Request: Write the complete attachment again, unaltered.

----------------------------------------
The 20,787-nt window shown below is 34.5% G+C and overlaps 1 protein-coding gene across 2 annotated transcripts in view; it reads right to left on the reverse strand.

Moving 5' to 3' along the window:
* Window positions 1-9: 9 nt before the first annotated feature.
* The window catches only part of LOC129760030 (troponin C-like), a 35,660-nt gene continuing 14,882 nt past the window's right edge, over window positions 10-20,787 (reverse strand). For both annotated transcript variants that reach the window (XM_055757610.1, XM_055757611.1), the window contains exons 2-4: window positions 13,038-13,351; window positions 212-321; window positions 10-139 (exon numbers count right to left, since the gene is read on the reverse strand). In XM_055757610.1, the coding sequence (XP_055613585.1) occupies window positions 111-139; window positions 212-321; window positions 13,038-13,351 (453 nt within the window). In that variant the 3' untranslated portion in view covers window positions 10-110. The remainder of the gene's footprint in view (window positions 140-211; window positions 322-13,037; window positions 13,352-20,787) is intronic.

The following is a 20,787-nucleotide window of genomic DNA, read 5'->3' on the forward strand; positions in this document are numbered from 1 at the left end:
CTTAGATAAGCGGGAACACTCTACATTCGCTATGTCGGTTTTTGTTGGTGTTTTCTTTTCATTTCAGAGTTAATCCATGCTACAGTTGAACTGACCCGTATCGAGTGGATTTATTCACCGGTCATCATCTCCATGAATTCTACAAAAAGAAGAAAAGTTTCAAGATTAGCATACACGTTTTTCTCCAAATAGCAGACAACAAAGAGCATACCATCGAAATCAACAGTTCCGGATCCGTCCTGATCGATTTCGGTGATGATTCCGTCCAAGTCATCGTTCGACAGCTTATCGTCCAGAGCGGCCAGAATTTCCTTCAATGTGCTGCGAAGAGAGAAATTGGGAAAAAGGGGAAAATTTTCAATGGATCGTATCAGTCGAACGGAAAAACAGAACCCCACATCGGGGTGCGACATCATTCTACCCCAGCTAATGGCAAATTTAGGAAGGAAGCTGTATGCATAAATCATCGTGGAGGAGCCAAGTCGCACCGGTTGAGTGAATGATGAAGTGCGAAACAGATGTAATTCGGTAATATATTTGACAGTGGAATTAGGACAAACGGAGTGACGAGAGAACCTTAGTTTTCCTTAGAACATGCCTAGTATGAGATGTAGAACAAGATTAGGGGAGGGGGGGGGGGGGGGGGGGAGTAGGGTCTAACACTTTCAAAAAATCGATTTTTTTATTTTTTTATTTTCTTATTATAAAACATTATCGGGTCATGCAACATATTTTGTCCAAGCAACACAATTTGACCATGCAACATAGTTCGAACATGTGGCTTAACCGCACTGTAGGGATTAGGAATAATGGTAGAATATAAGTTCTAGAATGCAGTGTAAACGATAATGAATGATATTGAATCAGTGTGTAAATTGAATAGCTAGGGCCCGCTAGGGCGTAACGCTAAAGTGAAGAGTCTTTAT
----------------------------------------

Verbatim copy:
The 20,787-nt window shown below is 34.5% G+C and overlaps 1 protein-coding gene across 2 annotated transcripts in view; it reads right to left on the reverse strand.

Moving 5' to 3' along the window:
* Window positions 1-9: 9 nt before the first annotated feature.
* The window catches only part of LOC129760030 (troponin C-like), a 35,660-nt gene continuing 14,882 nt past the window's right edge, over window positions 10-20,787 (reverse strand). For both annotated transcript variants that reach the window (XM_055757610.1, XM_055757611.1), the window contains exons 2-4: window positions 13,038-13,351; window positions 212-321; window positions 10-139 (exon numbers count right to left, since the gene is read on the reverse strand). In XM_055757610.1, the coding sequence (XP_055613585.1) occupies window positions 111-139; window positions 212-321; window positions 13,038-13,351 (453 nt within the window). In that variant the 3' untranslated portion in view covers window positions 10-110. The remainder of the gene's footprint in view (window positions 140-211; window positions 322-13,037; window positions 13,352-20,787) is intronic.

The following is a 20,787-nucleotide window of genomic DNA, read 5'->3' on the forward strand; positions in this document are numbered from 1 at the left end:
CTTAGATAAGCGGGAACACTCTACATTCGCTATGTCGGTTTTTGTTGGTGTTTTCTTTTCATTTCAGAGTTAATCCATGCTACAGTTGAACTGACCCGTATCGAGTGGATTTATTCACCGGTCATCATCTCCATGAATTCTACAAAAAGAAGAAAAGTTTCAAGATTAGCATACACGTTTTTCTCCAAATAGCAGACAACAAAGAGCATACCATCGAAATCAACAGTTCCGGATCCGTCCTGATCGATTTCGGTGATGATTCCGTCCAAGTCATCGTTCGACAGCTTATCGTCCAGAGCGGCCAGAATTTCCTTCAATGTGCTGCGAAGAGAGAAATTGGGAAAAAGGGGAAAATTTTCAATGGATCGTATCAGTCGAACGGAAAAACAGAACCCCACATCGGGGTGCGACATCATTCTACCCCAGCTAATGGCAAATTTAGGAAGGAAGCTGTATGCATAAATCATCGTGGAGGAGCCAAGTCGCACCGGTTGAGTGAATGATGAAGTGCGAAACAGATGTAATTCGGTAATATATTTGACAGTGGAATTAGGACAAACGGAGTGACGAGAGAACCTTAGTTTTCCTTAGAACATGCCTAGTATGAGATGTAGAACAAGATTAGGGGAGGGGGGGGGGGGGGGGGGGAGTAGGGTCTAACACTTTCAAAAAATCGATTTTTTTATTTTTTTATTTTCTTATTATAAAACATTATCGGGTCATGCAACATATTTTGTCCAAGCAACACAATTTGACCATGCAACATAGTTCGAACATGTGGCTTAACCGCACTGTAGGGATTAGGAATAATGGTAGAATATAAGTTCTAGAATGCAGTGTAAACGATAATGAATGATATTGAATCAGTGTGTAAATTGAATAGCTAGGGCCCGCTAGGGCGTAACGCTAAAGTGAAGAGTCTTTAT